From the outstanding film The Right Stuff, played here by the always excellent Ed Harris:
Saturday, November 26, 2016
Well, 2016, you finally got one I'm not going to shed a tear over.
I'm not going to eulogize Castro, but it would be disingenuous not to note the death of someone who had such a pivotal role in international politics for so many decades. You guys have Wikipedia, so I'll leave you to look him up on your own.
We seem to inch towards a free Cuba, year by year. Perhaps with Castro's passing, our neighbors are that much closer to a better tomorrow.
Saturday, October 22, 2016
God. Dammit. 2016.
Comics artist Steve Dillon has passed.
Dillon was one of the finest comics artists of the past few decades, mixing an illustrative quality with cartooning and pitch perfect sense of tone and a moment. Not only did he have one of the deftest pencils when it came to capturing the exact, perfect expression for every character in a panel - something I assume he did effortlessly as he did it in every panel - but his ability to change pacing, to whip between romance to horror to comedy within a single page remains unparalleled and may never be matched.
His pairing with Garth Ennis was a boon to the medium, from Hellblazer to Preacher to The Punisher. I don't just consider Preacher a seminal comics work of its era - I consider it a seminal work of its era - full stop. That said - not recommended for all audiences, Mom.
Monday, August 29, 2016
Gene Wilder has merged with The Infinite.
Included in everyone's list of favorite movies, you'll find Blazing Saddles and Young Frankenstein. Like you, I watch both with alarming frequency, just dropping in for 30-45 minutes or more when I see them on cable. We watch Young Frankenstein a day or so before Halloween every year as a break from actual horror movies.
What to say?
There really wasn't anyone who was like him before and there certainly isn't anyone like him now. Who else brings such a thoughtful, skilled, deftly nuanced approach to comedic roles in quite the same way - the punchlines sometimes going by so quietly you almost missed them on the first go-round - or delivered with such staccato bombasity you barely have time to register what's happening before you find yourself laughing. And that's part of what makes the movies work so well on watch after watch after watch. He managed to wrangle the cartoony freneticism Brooks brought to the screen in Blazing Saddles, but he was never the straight-man. He was just funny in his own right, and he knew how to make a scene work far better than it should, even when the jokes were so broad you could drive on them.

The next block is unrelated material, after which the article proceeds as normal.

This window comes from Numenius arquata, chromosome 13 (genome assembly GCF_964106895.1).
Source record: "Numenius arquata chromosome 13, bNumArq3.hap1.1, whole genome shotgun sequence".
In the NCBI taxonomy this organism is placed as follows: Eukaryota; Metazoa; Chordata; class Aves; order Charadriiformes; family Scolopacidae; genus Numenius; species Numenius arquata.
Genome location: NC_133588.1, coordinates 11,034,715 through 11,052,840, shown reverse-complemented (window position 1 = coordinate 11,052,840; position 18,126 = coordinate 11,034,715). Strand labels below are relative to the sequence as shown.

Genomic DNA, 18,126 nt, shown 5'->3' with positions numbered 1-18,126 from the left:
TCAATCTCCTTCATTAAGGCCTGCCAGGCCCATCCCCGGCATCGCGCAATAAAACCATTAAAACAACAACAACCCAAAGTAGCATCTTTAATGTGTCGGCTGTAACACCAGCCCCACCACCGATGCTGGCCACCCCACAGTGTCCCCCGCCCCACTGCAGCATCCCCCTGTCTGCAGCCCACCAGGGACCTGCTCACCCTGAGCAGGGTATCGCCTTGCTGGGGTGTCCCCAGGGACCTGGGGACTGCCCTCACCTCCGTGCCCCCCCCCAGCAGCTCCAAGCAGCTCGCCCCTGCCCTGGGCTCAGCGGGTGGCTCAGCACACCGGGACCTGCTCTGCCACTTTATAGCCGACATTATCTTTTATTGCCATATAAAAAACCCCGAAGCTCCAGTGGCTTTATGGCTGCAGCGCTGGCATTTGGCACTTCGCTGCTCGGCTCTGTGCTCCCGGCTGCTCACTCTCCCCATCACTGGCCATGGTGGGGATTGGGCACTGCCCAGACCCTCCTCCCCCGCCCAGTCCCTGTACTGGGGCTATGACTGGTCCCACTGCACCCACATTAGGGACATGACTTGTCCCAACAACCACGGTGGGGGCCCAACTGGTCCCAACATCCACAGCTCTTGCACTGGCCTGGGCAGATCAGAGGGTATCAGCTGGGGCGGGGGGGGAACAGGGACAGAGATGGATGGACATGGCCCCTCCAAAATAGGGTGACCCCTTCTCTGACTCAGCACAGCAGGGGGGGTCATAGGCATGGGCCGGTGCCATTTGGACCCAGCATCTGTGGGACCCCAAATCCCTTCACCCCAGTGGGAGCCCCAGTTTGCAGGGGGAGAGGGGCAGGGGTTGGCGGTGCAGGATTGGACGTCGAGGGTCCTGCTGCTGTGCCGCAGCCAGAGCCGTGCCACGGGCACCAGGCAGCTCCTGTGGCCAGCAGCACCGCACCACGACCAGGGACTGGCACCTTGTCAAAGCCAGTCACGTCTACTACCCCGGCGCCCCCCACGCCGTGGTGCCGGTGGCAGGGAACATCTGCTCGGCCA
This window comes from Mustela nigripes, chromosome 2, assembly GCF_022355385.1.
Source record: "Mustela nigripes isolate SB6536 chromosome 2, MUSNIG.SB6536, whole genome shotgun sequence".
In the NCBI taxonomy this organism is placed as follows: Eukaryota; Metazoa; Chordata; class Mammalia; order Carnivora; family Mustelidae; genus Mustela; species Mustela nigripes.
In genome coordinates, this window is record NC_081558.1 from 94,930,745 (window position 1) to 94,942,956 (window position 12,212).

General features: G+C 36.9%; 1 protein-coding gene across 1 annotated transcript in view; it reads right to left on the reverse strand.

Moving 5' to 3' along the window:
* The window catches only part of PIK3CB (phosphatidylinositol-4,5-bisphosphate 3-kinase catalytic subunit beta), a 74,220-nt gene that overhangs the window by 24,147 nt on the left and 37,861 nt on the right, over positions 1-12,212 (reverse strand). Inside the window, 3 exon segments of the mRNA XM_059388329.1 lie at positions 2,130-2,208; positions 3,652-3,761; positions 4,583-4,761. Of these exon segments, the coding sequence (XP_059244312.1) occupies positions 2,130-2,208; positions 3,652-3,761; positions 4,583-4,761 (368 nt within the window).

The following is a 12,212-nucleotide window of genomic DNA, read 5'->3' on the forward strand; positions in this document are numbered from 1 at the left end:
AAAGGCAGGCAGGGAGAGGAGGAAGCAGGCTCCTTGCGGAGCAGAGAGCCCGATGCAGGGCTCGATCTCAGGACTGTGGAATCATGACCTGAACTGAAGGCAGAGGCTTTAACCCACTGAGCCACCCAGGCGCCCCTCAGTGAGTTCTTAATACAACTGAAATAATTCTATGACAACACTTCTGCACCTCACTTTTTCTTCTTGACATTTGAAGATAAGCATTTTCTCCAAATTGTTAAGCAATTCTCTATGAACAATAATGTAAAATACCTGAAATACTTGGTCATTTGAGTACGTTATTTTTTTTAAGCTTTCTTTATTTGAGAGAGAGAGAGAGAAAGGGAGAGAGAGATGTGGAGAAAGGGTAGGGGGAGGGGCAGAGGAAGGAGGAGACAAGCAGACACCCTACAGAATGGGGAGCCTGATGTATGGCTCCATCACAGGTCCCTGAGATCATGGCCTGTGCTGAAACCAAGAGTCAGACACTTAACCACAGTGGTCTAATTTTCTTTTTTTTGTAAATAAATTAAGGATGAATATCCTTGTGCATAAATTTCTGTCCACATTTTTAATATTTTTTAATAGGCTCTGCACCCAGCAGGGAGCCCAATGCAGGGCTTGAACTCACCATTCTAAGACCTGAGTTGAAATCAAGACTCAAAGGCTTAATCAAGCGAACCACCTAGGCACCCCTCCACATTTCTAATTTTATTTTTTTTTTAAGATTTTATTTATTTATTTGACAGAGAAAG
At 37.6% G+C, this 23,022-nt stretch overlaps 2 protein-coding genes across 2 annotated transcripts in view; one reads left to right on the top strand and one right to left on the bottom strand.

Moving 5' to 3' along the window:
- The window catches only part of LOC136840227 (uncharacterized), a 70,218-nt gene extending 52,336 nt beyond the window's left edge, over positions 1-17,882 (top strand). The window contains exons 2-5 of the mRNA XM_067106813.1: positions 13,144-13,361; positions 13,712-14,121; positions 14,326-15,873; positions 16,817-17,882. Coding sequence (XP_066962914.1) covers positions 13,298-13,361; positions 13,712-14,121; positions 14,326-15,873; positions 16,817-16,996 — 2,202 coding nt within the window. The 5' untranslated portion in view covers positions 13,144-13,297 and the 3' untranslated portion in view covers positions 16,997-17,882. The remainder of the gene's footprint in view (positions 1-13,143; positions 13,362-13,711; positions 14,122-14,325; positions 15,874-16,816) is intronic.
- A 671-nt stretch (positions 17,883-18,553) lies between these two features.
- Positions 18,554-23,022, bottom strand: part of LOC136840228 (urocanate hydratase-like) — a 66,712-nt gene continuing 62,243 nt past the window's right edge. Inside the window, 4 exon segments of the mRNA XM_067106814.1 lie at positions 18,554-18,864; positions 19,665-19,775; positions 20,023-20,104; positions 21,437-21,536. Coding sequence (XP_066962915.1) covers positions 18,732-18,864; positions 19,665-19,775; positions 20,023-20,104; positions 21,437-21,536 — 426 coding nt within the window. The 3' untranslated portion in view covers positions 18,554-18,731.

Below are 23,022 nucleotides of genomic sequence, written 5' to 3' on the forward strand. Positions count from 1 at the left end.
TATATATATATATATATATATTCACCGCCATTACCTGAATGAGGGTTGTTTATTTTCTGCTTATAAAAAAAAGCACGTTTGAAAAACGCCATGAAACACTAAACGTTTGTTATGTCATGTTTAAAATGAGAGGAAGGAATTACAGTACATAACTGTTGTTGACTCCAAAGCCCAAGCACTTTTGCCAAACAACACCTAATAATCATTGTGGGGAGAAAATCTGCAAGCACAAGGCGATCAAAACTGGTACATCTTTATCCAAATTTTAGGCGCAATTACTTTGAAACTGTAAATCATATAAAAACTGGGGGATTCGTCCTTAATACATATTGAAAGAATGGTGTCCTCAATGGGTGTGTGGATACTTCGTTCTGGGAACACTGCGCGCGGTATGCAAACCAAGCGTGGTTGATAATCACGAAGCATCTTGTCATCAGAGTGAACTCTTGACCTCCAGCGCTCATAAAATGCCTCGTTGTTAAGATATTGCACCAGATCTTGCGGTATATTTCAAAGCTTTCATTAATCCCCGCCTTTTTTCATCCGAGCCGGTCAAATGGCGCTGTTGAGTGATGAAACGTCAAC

Of course, his Willy Wonka came seemingly out of nowhere, a manically perfect performance not intended to comfort children but there for them to understand when, maybe, they got a little older. That weariness and dissatisfaction of the genius among mortals, that keeper of the faithl in the land of the wicked, just brilliantly played.
I'll always like Young Frankenstein best, but that won't come as a surprise. There's nothing in the film he does I'd say doesn't work. He's in perfect sync with everyone in the cast, holding all their various tones together and making for one of my favorite comedies in any medium.
I'm very sorry to hear Mr. Wilder has passed, but am so grateful for what he brought us, and I'm cheered by the massive outpouring in social media. I hope he knew, and I hope his family knows, how much love people had for him and his work.
Saturday, August 13, 2016
The Guardian is reporting that actor Kenny Baker has merged with The Infinite.
From a very young age, I was aware that there was a guy sitting in R2-D2 and driving him around, and like most everyone else, I suddenly got why the trashcan had so much personality. There was an actual person putting actual thought into what was going on with that bucket of bolts.
Baker appeared in a lot of genre film, and seemed to be game for re-appearing as R2 in both film and in TV specials.